“Paradoxically, we know more about the jets in outer space than we do in our own ocean,” Galperin said. And there’s another problem, too—one Galperin has been working on for the last six years.

“We realized that we were trying to conquer the world of jets by building a Tower of Babel,” said Galperin. Scientists who study these systems in outer space and in the ocean were often using different terms to describe similar phenomena. In addition, researchers working in different areas were developing tools of research that were yet to be brought across disciplinary boundaries. The result was a hairball of publications and presentations that needed serious untangling.

So Galperin went to work.

The zonostrophy index developed by Galperin and his team characterizes the physics and strength of zonal jets and is also useful for laboratory experiments. The index value is about 1.7 for the oceans and 5 for Jupiter – and one of the best places to study this is at The University of Torino in Italy, home to the fast rotating platform pictured here. However, even this fast platform could only attain zonostrophy index values of about 2, which signifies the threshold at which the structures can be identified as zonal jets versus eddies, Galperin said. Photo Credit: EuHIT
The zonostrophy index developed by Galperin and his team characterizes the physics and strength of zonal jets and is also useful for laboratory experiments. The index value is about 1.7 for the oceans and 5 for Jupiter – and one of the best places to study this is at The University of Torino in Italy, home to the fast rotating platform pictured here. However, even this fast platform could only attain zonostrophy index values of about 2, which signifies the threshold at which the structures can be identified as zonal jets versus eddies, Galperin said. Photo Credit: EuHIT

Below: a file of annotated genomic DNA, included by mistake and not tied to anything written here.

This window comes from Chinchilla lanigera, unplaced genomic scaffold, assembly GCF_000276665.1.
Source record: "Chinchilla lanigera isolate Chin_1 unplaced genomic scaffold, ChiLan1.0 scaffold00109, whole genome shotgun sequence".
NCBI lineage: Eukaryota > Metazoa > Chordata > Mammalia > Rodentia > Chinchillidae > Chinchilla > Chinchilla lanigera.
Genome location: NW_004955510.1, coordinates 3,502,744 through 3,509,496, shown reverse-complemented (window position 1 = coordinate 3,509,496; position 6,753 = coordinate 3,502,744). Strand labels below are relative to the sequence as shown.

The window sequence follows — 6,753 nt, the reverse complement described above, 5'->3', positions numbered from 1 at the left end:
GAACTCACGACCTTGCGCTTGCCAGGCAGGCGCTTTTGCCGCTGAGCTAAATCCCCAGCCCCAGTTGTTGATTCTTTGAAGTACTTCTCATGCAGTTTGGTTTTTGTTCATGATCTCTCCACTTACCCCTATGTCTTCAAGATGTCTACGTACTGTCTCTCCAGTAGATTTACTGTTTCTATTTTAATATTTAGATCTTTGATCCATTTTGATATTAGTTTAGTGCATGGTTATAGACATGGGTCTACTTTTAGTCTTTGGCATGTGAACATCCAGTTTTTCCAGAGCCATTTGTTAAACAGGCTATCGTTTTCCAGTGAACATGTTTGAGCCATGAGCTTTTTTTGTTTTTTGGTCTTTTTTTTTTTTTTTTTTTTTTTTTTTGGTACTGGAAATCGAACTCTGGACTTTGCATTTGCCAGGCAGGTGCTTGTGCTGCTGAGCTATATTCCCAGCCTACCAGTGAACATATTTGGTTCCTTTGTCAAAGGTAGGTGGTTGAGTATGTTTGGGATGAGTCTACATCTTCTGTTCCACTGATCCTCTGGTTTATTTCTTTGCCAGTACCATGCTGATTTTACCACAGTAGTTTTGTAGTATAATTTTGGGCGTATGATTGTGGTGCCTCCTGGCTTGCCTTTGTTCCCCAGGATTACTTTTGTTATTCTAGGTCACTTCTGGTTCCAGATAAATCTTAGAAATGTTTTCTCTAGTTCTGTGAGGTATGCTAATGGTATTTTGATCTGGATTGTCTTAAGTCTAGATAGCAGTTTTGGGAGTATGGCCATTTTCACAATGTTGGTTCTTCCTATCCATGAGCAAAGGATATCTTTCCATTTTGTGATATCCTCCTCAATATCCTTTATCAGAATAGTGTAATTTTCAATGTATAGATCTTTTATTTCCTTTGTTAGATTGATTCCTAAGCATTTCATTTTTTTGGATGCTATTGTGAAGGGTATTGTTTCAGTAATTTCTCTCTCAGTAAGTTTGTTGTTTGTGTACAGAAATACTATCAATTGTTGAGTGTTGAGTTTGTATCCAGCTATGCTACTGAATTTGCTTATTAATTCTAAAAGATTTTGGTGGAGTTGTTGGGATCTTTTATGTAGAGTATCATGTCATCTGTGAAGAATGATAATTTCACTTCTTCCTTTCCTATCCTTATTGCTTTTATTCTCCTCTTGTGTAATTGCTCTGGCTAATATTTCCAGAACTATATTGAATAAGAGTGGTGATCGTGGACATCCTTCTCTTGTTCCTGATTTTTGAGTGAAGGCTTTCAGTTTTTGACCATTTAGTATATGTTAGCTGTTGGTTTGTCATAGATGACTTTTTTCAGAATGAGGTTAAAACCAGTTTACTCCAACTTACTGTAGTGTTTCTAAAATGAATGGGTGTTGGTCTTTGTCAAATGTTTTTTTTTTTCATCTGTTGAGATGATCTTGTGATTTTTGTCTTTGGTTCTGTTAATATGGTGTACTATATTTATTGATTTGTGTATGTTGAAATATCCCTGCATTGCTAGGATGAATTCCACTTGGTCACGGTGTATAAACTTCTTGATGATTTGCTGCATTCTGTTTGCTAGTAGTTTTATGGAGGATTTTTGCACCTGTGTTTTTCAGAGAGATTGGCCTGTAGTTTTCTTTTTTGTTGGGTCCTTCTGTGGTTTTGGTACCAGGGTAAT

In 2011, with initial support from the International Space Sciences Institute (ISSI) in Bern, Switzerland, he initiated an effort equivalent to assembling an Olympic team: corralling 70 of the world’s experts in meteorology, oceanography, planetary physics, and other disciplines to write a comprehensive book about zonal jets. The product of this effort, Zonal Jets: Phenomenology, Genesis, and Physics, will be published by Cambridge University Press on February 28th. Galperin and Peter L. Read, Professor at the Department of Atmospheric, Oceanic and Planetary Physics at Oxford University, serve as editors of the book, which should appeal to a broad audience including physical oceanographers, atmospheric scientists, planetologists, astronomers, experimentalists, physicists, applied mathematicians, fluid dynamicists, and more.

The effort was buoyed by improvements in high resolution satellite data collection by NASA and the European Space Agency (ESA) as well as the ability to process it. These research hallmarks are critical to digging into the heart of the physics of zonal jets in the ocean and other planets such as Saturn whose iconic rings are, you guessed it, also related to the dynamics of zonal jets.

“The book serves as a tourist guide that fuses several decades of highly compartmentalized information,” said Galperin, who hopes it propels the science of planetary turbulence into its next phase of exploration.

He and Read have already been invited to submit a “Perspectives” article to the scientific journal called Physics of Fluids in response to the book’s publication.

For more information, visit www.cambridge.org/9781107043886 or email Boris Galperin directly at bgalperin@usf.edu.